We’re in the middle of a flood of “remastered” retro games, and one consistent problem is the slavish replication of the games of the past include all their flaws, from bad controls to poorly considered mechanics. But those games have historical preservation to hide behind. What’s Yooka-Laylee‘s excuse?
Yooka-Laylee ($40, PS4, Xbox One, Switch and PC)
As a game, Yooka-Laylee is bright, clean, and cute. It won’t shatter any graphics benchmarks, but it’s a well-designed cartoon you move through, with the cheery music and art you’ve come to expect. It is, perhaps, a bit too cute in places (“Pagies?” Come on), but that’s far from a cardinal sin. There are a few issues, however, not the least of which is the game’s obnoxious tendency to overlay a series of grunts or animal noises with dialogue, and sometimes it tries to do too much; the overly busy loading screen can freeze and chug, for example.
Similarly, the game’s sense of humor and story veers wildly from ridiculously broad characterizations to in-jokey metahumor that doesn’t really fit. Everybody seems to know they’re in a video game, and yet they act like they don’t, and it turns the whole thing into a bizarre rollercoaster that keeps the jokes from landing.
Innovation is decidedly not the goal with this game. This is supposed to be a Banjo-Kazooie game with the serial numbers filed off, and that’s really the whole problem, here.
Playtonic can’t be faulted for a lack of ambition. Yooka-Laylee is huge, stuffed with play modes and secrets to uncover, and the game will get bigger as you play. And much like the story, that puts the game all over the place. You can go from platforming to slot machines to a kart race in minutes in this game. They stuffed the game until it burst and then stuffed it some more; you’ll get your $40 worth, by that metric, one supposes. And in the basics, it’s fun; running around cheerful worlds finding stuff never really gets old, and as you unlock more areas and more powers, the game opens up beautifully.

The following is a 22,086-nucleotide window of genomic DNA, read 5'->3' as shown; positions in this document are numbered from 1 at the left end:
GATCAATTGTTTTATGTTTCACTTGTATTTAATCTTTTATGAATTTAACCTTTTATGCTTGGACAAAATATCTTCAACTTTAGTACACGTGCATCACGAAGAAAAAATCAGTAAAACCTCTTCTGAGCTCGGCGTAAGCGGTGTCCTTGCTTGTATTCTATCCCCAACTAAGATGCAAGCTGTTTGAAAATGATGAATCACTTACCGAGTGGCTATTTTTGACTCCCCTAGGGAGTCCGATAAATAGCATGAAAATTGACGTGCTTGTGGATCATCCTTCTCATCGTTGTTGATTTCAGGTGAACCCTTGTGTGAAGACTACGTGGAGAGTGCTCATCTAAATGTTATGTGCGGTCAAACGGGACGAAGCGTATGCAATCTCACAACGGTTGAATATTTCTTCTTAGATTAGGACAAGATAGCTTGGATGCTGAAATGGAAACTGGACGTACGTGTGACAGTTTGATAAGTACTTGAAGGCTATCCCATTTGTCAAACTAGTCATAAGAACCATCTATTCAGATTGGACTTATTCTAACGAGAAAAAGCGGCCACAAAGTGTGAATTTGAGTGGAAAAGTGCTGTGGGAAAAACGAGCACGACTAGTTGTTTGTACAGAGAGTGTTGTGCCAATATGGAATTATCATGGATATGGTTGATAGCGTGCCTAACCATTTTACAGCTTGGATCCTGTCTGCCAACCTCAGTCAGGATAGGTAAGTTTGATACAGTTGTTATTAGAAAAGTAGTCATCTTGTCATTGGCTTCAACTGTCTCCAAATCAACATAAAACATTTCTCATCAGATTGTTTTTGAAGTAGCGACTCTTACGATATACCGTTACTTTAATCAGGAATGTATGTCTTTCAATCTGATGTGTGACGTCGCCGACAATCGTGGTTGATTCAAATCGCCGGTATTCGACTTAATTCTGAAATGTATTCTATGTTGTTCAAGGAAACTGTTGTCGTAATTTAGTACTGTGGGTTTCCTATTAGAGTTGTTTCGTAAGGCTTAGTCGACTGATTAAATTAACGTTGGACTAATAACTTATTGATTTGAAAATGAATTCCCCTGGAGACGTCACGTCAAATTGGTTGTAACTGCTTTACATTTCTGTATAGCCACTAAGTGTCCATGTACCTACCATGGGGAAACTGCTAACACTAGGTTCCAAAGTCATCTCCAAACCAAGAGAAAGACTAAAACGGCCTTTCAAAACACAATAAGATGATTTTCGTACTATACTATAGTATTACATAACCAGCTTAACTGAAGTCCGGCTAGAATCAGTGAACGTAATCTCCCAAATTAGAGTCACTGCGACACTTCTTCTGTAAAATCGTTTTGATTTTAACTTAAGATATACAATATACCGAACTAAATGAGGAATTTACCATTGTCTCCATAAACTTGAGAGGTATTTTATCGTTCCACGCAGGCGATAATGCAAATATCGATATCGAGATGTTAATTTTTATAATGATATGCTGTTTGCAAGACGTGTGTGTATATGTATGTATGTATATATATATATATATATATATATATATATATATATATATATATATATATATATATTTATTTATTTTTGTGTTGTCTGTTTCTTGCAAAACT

The main problem is that this is exactly like Banjo-Kazooie, warts and all, and the intervening decade have made those warts a throbbing bright red. Early on, I attempted to use the camera to look at something in the environment, only to have it jerk suddenly back behind our heroes, and I felt a red flag trip in my brain. Sure enough, all the stuff we didn’t like about Rare’s classic platformers is here, along with what we did. Finicky cameras, fussy jumps, increasingly obtuse puzzles… did anybody really miss this stuff?
Furthermore, the controls are just flawed enough to be annoying without making the game unplayable. Jumps are just a touch too floaty to feel responsive. Your roll move is just a bit too sluggish to control, making what should be a simple task like rolling in a straight line tougher than it should be. It doesn’t ruin the game but it does feel a bit odd considering how much work clearly went into it.
This game can easily take up thirty to forty hours depending on how fanatical you are about finding every last collectible and beating every last mode. The main question is really whether its flaws will overwhelm its virtues for you.
Yooka-Laylee is a solid platformer, and to be fair, it fills a niche that other publishers aren’t. We need more bright, cheerful video games. That said, why, precisely, this game is so stuck in the past when it had an opportunity to move forward is baffling. Yooka-Laylee is likely to do well, but if there’s a sequel, it should accept that gaming has had some good ideas since the beginning of the century.
Verdict: Worth A Chance
This review was conducted with a retail copy of the PS4 game.